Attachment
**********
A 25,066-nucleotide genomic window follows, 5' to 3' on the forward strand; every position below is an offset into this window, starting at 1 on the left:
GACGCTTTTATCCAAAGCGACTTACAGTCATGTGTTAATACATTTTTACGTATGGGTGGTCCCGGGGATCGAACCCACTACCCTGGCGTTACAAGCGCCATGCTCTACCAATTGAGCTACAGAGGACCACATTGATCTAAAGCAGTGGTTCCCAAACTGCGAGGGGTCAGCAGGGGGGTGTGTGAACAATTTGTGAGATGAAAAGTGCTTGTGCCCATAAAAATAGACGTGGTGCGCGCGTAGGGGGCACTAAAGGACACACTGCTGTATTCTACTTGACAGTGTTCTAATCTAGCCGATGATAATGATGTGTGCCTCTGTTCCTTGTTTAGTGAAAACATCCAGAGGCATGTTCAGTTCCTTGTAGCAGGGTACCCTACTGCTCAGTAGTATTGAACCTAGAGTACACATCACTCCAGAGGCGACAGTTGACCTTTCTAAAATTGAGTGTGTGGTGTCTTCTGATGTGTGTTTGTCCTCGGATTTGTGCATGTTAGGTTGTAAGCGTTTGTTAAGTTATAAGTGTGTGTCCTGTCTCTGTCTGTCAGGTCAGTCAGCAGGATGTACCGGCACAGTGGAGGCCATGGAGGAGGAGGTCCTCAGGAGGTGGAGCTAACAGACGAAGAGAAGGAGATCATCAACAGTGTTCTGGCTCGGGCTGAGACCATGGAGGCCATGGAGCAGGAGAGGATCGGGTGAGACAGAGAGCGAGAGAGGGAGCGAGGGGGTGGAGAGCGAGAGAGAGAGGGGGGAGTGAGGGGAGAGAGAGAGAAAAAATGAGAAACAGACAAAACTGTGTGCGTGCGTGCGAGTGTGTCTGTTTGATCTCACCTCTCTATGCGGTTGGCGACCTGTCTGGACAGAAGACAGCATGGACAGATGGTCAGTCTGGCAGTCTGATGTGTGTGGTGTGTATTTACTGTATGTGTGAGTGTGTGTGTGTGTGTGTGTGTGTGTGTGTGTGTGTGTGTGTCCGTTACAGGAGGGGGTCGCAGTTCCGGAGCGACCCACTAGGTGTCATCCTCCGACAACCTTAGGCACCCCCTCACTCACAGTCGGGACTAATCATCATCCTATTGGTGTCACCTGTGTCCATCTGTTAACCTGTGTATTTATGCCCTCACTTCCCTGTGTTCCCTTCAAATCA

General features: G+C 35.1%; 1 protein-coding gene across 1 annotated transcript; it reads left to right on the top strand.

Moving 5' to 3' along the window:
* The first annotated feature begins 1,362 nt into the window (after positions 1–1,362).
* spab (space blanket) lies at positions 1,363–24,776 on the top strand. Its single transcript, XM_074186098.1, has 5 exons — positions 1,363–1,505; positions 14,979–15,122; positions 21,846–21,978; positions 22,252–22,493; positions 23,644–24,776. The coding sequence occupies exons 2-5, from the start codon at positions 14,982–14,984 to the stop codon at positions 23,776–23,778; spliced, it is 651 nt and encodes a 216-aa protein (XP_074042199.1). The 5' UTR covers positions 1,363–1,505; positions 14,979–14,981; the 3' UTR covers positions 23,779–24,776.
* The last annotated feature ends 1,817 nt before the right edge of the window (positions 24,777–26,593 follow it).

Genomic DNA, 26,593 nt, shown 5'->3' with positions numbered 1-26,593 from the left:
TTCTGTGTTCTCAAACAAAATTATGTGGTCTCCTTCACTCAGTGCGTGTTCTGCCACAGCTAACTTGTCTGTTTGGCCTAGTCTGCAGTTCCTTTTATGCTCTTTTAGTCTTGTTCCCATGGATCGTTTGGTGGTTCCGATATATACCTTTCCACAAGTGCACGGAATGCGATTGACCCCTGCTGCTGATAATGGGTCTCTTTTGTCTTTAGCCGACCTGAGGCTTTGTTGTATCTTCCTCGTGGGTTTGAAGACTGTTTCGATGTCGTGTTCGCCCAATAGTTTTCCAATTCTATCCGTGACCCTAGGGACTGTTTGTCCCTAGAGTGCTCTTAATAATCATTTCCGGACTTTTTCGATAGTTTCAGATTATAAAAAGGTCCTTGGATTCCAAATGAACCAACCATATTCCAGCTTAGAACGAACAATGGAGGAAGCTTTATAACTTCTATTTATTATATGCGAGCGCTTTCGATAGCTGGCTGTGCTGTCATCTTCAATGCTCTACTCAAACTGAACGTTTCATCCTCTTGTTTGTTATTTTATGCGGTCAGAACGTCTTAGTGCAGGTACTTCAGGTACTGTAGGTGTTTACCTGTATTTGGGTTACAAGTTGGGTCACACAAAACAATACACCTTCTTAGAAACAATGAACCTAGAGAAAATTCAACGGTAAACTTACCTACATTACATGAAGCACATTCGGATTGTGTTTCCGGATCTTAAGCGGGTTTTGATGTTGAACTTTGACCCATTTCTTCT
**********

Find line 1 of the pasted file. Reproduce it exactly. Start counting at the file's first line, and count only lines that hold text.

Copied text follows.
A 25,066-nucleotide genomic window follows, 5' to 3' on the forward strand; every position below is an offset into this window, starting at 1 on the left: